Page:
Amarillo Court of Appeals holds 1) no race discrimination when employer hires from same protected class, 2) broken ankle is not ADA disability in this case, 3) age difference alone is not enough
Arnold Jordan v. Tarrant County Hospital District d/b/a JPs Health Network, 07-16-00034-CV (Tex. App—Amarillo, August 2, 2016)
This is an employment discrimination case where the Amarillo Court of Appeals affirmed the granting of the Hospital District’s summary judgment motion.
Jordan alleges Tarrant County Hospital District d/b/a JPS Health Network (“JPS”) failed to hire him for the position of Senior Psychiatric Tech because of age, race and disability. He brought claims only under federal law. The case was in state court in the Tarrant County District Court, but was transferred to the Amarillo Court of Appeals pursuant to the Texas Supreme Court’s docket equalization efforts under TEX. GOV’T CODE ANN. § 73.001 (West 2013). The trial court in Tarrant County granted JPS’ motion for summary judgment and Jordan appealed.
As to race discrimination, Jordan asserts he established a prima facie case by showing the position he applied for remained open and JPS continued to seek applicants for some time. JPS contends that Jordan is required to show proof the position was filled by a person not in Jordan’s protected class. The court held that while a prima facie case can be made when a position remains open, it cannot be said that an employer’s employment decisions were racially motivated when, as here, the employer eventually hired a qualified person from the same protected group of which plaintiff is a member. The trial court properly granted summary judgment as to race discrimination. With regards to the disability discrimination claim, Jordan suffered a broken ankle while working for JPS that “kept [him] off work” until December of 2011. However, due to Jordan’s exhaustion of personal and FMLA leave, JPS terminated him before his release to return to work. “While this evidence establishes that Jordan sustained an injury, it is not evidence of whether he is currently disabled within the meaning of the ADA.” As to the age discrimination claim, the only evidence provided by Jordan is that JPS filled the position with a forty-five-year-old while he was fifty-nine at the time. Jordan has to present some evidence to support his claim of age discrimination and this is not sufficient to establish a “but for” discriminatory motive. As a result, the trial court properly granted JPS’ summary judgment motion.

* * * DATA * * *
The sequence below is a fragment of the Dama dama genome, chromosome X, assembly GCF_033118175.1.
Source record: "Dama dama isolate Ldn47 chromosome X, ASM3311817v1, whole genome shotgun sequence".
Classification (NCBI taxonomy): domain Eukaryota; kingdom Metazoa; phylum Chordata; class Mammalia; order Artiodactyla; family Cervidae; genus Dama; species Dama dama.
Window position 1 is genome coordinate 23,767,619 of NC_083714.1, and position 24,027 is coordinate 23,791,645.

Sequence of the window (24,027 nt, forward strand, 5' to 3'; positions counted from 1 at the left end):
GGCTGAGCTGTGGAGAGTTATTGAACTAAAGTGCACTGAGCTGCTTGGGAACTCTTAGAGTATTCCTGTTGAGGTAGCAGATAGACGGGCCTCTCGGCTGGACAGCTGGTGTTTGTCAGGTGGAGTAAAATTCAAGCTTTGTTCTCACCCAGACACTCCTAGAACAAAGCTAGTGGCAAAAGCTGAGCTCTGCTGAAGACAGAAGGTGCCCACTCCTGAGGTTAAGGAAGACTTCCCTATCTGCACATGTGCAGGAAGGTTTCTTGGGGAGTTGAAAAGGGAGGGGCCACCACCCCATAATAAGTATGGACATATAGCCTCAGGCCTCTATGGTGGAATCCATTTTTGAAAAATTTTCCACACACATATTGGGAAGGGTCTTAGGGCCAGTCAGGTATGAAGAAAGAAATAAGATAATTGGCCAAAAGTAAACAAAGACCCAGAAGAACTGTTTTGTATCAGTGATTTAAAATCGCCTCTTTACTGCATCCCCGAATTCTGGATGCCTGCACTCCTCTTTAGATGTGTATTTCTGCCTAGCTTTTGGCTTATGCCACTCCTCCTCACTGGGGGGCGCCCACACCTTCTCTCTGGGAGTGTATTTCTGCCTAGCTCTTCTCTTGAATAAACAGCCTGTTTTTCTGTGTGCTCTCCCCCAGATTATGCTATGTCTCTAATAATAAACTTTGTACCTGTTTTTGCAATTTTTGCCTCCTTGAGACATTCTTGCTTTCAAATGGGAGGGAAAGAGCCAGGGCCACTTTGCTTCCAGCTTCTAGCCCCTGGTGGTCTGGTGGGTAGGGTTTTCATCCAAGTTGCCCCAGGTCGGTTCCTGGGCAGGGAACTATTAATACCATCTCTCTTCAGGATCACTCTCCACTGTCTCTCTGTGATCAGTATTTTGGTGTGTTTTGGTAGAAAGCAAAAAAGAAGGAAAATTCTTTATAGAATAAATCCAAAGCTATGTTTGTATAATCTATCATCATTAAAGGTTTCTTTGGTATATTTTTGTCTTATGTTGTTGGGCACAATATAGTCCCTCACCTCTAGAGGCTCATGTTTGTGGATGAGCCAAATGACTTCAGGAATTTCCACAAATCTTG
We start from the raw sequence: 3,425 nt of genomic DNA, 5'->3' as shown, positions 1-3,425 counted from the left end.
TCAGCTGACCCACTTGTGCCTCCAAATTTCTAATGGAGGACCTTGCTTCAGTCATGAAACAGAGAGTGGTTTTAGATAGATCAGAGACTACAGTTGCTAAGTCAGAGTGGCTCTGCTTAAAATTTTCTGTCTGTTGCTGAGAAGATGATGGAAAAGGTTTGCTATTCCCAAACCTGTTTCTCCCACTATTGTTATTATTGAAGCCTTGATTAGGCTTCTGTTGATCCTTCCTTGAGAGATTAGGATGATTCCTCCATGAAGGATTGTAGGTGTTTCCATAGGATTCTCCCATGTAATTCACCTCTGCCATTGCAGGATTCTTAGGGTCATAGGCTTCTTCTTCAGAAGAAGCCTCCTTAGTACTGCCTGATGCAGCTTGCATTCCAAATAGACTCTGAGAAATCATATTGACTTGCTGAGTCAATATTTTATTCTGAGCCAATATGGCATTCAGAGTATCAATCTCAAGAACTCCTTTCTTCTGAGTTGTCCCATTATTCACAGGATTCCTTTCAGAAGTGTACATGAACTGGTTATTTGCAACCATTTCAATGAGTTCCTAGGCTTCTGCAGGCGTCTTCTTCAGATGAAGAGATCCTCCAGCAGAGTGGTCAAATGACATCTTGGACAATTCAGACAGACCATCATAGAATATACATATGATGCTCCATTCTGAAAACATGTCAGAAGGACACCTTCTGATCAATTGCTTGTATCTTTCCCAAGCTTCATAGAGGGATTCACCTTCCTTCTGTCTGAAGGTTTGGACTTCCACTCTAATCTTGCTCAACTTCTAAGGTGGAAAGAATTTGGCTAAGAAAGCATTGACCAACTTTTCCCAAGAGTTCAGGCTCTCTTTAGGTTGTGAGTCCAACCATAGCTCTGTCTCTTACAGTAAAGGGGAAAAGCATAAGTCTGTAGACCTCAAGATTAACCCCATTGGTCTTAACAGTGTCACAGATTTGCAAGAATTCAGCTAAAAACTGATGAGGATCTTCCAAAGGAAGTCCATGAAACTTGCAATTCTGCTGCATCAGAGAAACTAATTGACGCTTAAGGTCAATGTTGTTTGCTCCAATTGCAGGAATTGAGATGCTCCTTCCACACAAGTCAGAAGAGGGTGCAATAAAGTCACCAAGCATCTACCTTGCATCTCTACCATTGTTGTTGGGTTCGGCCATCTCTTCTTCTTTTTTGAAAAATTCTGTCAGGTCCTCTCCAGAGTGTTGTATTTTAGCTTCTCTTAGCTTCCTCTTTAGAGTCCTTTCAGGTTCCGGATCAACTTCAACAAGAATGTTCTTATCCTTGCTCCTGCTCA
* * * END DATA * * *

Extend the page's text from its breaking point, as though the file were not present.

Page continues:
If you would like to read this opinion click here. The panel includes Justice Campbell, Justice Hancock and Justice Pirtle. Justice Hancock delivered the opinion of the court. Attorney listed for Jordan is N. Sue Allen. The attorneys listed for JPS are Jerry D. Bullard, Cory Shane Hartsfield, Scott A. Cummings, and Neal w. Adams.